See What They See

There are free (blogsearch.google.com and search.twitter.com) and paid listening tools.  Starting to listen via simple search tools puts you in the customer’s shoes.  You see what they see.  This will inevitably lead to a self-evaluation, and questions like, “how strong is my own brand presence online?”  Or, to the realization that “gosh, my competitors are everywhere!”

Yes, says guru Brogan, your brand presence online is a competitive tool.

He reminds us that Google is a machine that cannot share emotion.  A basic search can never express the human element of an “I just got dumped” tweet.  Think of your own personal searches for say, hotels.  I know the first thing I look at are the reviews.

“More and more people are asking others first,” note the gurus. A new part of our mission as marketers must now be to listen, engage, and build fans that do your PR for you.

Unlikely Inspiration: Hyundai Reinvents Its Products, Marketing (With Great Success)

The Genesis, 2009 Car of the Year

The Genesis, 2009 Car of the Year

In recent Wall Street Journal reports, things are looking up for one auto company.  But you guessed it: not an American one.

Beating last year’s worldwide decline, Hyundai’s sales rose five percent, and last week, reported that Q3 profits tripled.

What Hyundai is doing right is “a sustained corporate effort at reinvention,” notes columnist Paul Ingrassia.  Among the steps and wins he details:

– New QC initiative

– 10 year, 10,000 mile warranty to allay quality concerns

– Second-place tie with Honda in 2004 J.D. Powers Initial Quality Survey

– Genesis, its first luxury vehicle, voted 2009 Car of the Year, Detroit Auto Show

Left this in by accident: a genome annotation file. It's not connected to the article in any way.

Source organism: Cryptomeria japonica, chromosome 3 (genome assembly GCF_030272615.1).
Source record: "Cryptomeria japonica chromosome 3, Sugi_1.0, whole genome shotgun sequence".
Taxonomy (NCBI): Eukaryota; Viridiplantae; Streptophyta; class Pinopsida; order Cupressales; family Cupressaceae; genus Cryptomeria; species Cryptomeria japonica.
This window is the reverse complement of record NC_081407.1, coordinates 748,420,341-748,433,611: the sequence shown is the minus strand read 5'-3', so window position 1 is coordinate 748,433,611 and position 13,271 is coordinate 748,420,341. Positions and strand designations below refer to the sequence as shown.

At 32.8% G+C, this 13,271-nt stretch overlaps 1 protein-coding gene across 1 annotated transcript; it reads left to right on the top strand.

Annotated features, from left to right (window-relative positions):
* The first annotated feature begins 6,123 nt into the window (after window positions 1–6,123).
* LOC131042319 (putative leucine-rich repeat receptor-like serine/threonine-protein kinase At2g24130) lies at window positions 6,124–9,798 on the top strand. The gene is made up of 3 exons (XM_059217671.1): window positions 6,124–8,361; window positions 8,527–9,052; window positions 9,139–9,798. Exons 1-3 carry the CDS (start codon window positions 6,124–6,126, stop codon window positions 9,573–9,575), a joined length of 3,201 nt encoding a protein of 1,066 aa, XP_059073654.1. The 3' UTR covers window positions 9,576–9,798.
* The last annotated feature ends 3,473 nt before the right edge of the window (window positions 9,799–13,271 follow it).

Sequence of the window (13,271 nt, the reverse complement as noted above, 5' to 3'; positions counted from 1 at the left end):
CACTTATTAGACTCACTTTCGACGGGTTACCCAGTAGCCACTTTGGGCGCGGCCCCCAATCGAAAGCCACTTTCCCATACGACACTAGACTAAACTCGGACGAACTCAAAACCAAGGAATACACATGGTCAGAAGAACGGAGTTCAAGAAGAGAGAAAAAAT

– Marketing Assurance Program allowing buyers to return their car if they lose their job with a year of purchase.  This initiative, part of its Hyundai Momentum campaign, led to Hyundai Motor America’s VP of Marketing being named Brandweek’s 2009 Grand Marketer of the Year.

Ingrassia points to several lessons for GM and Chrysler, recommending that both “make their marketing more relevant,” given global competition. (GM has recently done so with its 60-day money-back guarantee.)

A second Journal piece, Advertiser Banks on Blank Look, again features Hyundai, this time with a few bold advertising decisions:

– Buying all of the ad space in a newly-built subway station, and at three adjacent to it, plus in most of the trains, near their Seoul headquarters.

– Leaving most of that ad space blank, except for a small service icon and company logo; in other areas, “giant white panels have a pink eraser in the lower right corner and a short explanation: ‘The world is flooded with too many ads … For a short while we wanted to leave it empty for you.’”

The ads are the culmination of a 2004 identity campaign for Hyundai Capital, its consumer loan arm. Started by the company’s then-new CEO in 2003, the identity campaign helped the company re-position and grow its share from two to its current 16 percent.

This success “gave Hyundai the confidence to try its largely-blank ads,” according to Hyundai Capital’s CMO.

Inspirational?  Yes, and proof that a sustained internal effort to “reinvent” itself in response to market perceptions, plus the fortitude to produce thoughtful, relevant and remarkable (read very different) marketing, not only gets noticed, but builds the brand and impacts sales – even in tough times.